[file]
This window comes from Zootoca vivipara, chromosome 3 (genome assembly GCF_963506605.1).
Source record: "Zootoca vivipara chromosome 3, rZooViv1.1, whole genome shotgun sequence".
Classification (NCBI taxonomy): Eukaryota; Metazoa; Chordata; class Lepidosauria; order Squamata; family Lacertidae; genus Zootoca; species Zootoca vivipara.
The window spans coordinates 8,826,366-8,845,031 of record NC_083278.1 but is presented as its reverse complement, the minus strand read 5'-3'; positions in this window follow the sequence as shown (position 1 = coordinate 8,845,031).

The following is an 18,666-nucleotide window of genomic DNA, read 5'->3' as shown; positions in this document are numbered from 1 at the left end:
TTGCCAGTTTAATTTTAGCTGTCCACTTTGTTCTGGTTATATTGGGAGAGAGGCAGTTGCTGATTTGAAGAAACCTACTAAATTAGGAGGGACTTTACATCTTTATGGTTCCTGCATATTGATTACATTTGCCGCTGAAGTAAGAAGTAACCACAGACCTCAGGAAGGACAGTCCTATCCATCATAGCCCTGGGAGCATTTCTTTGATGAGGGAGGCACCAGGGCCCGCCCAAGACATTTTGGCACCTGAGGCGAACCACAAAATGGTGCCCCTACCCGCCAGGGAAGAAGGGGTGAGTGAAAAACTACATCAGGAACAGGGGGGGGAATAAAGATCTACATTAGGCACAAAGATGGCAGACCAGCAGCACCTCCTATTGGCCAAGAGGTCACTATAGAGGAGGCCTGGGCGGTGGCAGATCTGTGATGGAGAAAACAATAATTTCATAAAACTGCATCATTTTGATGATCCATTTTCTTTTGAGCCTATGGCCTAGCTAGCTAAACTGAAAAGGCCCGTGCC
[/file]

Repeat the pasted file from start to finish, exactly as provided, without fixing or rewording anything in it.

This window comes from Zootoca vivipara, chromosome 3 (genome assembly GCF_963506605.1).
Source record: "Zootoca vivipara chromosome 3, rZooViv1.1, whole genome shotgun sequence".
Classification (NCBI taxonomy): Eukaryota; Metazoa; Chordata; class Lepidosauria; order Squamata; family Lacertidae; genus Zootoca; species Zootoca vivipara.
The window spans coordinates 8,826,366-8,845,031 of record NC_083278.1 but is presented as its reverse complement, the minus strand read 5'-3'; positions in this window follow the sequence as shown (position 1 = coordinate 8,845,031).

The following is an 18,666-nucleotide window of genomic DNA, read 5'->3' as shown; positions in this document are numbered from 1 at the left end:
TTGCCAGTTTAATTTTAGCTGTCCACTTTGTTCTGGTTATATTGGGAGAGAGGCAGTTGCTGATTTGAAGAAACCTACTAAATTAGGAGGGACTTTACATCTTTATGGTTCCTGCATATTGATTACATTTGCCGCTGAAGTAAGAAGTAACCACAGACCTCAGGAAGGACAGTCCTATCCATCATAGCCCTGGGAGCATTTCTTTGATGAGGGAGGCACCAGGGCCCGCCCAAGACATTTTGGCACCTGAGGCGAACCACAAAATGGTGCCCCTACCCGCCAGGGAAGAAGGGGTGAGTGAAAAACTACATCAGGAACAGGGGGGGGAATAAAGATCTACATTAGGCACAAAGATGGCAGACCAGCAGCACCTCCTATTGGCCAAGAGGTCACTATAGAGGAGGCCTGGGCGGTGGCAGATCTGTGATGGAGAAAACAATAATTTCATAAAACTGCATCATTTTGATGATCCATTTTCTTTTGAGCCTATGGCCTAGCTAGCTAAACTGAAAAGGCCCGTGCC